Locals walk among debris washed ashore after severe
flooding near the capital Honiara in the Solomon Islands.
REUTERS/Rachel Skeates/World Vision
More than 50,000 people have been affected by the flash
floods that have devastated the capital and a number of
provinces of the Solomon Islands.
Heavy rain last week from a tropical depression caused severe
flooding in Honiara after the Mataniko River burst its banks,
washing away homes and bridges.
The Government has confirmed 21 deaths, but the toll is
expected to rise; about 30 people are still missing.
An estimated 10,000 are sheltering in evacuation centres.
Honiara and other areas of Guadalcanal Province have been
declared a disaster zone.
The UN Office for the Co-ordination of Humanitarian Affairs
is beginning deployments to Honiara.
Pacific region chief Sune Gudnitz said the situation required
urgent funding and support.
"Our immediate priority is to address the humanitarian needs
of the thousands of people in emergency shelters," he said.
"Funds are needed to assist the affected population, who are
from some of the poorest urban and remote communities of the
Honiara International Airport reopened to commercial flights
yesterday, enabling the movement of aid workers and supplies.
Staff from the Save The Children charity have started to
distribute items such as soap, towels and buckets to help
prevent the spread of disease in the region.
Sewage systems in the capital have been wiped out. A Save The
Children spokesman, Graham Kenna, said there was a high risk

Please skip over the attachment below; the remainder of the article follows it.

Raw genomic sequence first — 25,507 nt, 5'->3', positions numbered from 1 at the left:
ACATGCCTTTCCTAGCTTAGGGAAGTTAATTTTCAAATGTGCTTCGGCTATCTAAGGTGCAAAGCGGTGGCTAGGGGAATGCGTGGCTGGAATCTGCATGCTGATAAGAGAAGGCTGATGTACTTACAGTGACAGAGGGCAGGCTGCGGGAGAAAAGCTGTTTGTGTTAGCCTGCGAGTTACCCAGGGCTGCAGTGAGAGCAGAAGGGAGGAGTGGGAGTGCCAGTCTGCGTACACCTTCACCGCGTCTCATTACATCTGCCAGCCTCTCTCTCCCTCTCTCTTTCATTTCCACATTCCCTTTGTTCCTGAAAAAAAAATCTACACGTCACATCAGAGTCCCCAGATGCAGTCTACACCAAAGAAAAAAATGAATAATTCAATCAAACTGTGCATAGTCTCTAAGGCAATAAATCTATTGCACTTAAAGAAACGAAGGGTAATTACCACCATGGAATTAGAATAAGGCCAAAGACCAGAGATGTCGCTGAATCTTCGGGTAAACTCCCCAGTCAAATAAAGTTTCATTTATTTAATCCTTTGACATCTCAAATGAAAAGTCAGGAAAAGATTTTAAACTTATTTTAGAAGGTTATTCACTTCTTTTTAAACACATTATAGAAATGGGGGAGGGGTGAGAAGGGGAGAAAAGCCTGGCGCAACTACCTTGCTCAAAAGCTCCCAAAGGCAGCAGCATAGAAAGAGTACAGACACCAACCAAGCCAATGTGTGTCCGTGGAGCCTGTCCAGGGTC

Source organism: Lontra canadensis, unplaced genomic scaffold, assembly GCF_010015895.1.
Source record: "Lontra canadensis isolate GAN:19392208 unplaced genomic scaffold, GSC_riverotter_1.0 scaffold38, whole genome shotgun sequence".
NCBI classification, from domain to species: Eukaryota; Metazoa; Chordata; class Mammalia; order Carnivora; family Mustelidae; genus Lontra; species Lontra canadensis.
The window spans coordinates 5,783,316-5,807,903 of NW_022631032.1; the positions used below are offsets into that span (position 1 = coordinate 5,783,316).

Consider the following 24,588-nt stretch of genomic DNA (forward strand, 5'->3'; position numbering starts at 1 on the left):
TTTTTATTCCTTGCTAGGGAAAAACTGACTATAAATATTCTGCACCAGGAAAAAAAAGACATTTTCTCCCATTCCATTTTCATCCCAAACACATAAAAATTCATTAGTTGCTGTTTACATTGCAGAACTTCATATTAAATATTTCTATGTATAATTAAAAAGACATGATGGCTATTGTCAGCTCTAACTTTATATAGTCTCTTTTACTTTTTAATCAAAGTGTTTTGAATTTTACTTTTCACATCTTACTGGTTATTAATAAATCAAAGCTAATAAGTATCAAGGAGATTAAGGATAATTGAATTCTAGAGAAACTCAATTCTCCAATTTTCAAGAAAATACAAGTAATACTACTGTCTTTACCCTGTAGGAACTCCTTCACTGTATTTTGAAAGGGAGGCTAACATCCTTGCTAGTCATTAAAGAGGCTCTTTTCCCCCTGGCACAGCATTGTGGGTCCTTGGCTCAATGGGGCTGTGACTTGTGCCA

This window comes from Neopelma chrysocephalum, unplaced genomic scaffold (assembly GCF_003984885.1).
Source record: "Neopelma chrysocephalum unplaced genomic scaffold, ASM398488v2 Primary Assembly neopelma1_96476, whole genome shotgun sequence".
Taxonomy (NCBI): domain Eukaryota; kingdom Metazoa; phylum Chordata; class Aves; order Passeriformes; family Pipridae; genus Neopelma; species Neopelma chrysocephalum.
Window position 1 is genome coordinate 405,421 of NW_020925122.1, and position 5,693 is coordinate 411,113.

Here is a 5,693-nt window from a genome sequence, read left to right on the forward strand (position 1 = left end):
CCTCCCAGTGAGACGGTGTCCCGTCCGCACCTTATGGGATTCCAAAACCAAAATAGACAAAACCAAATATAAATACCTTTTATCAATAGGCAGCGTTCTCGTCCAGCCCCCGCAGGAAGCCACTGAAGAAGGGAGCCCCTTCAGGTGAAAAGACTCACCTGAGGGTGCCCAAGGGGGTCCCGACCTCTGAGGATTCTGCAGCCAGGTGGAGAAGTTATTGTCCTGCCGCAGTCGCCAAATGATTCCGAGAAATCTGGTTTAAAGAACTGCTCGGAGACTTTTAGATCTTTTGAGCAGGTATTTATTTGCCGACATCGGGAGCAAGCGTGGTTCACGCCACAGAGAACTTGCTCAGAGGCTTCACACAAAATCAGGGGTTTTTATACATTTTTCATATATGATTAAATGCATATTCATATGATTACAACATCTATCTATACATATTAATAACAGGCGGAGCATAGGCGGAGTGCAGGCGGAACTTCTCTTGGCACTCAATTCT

of disease and workers were rushing to help where they could.
"This is a huge problem for the city, but especially for the
10,000 people who are crammed into evacuation centres, having
lost their homes."
Mr Kenna said the charity was very concerned for children
affected by the flooding.
"Not only have many lost their family homes ... but they've
suffered terribly emotionally."
At a post-Cabinet press conference in Wellington, Prime
Minister John Key said assessments indicated damage to
housing, power lines, roads and bridges.
New Zealand had responded swiftly with $300,000 worth of aid,
which had been used by World Vision and Oxfam, which were
distributing essential supplies, he said.
An RNZAF C-130 Hercules flew to the Solomons yesterday
carrying relief supplies and emergency response staff from
state agencies and NGOs.
"Assessment teams on the ground will report back to help
shape our next steps, including consideration of what
additional assistance might be required," Mr Key said.
He said the usual process was to allocate a small amount of
monetary aid in the first instance until an assessment team
could update the Government on what was required.
A New Zealand Police contingent on deployment to Honiara as
part of the Regional Assistance Mission to the Solomon
Islands had been working with the Royal Solomon Islands
Police Force to assist with its response.
- Brendan Manning and Vaimoana Tapaleao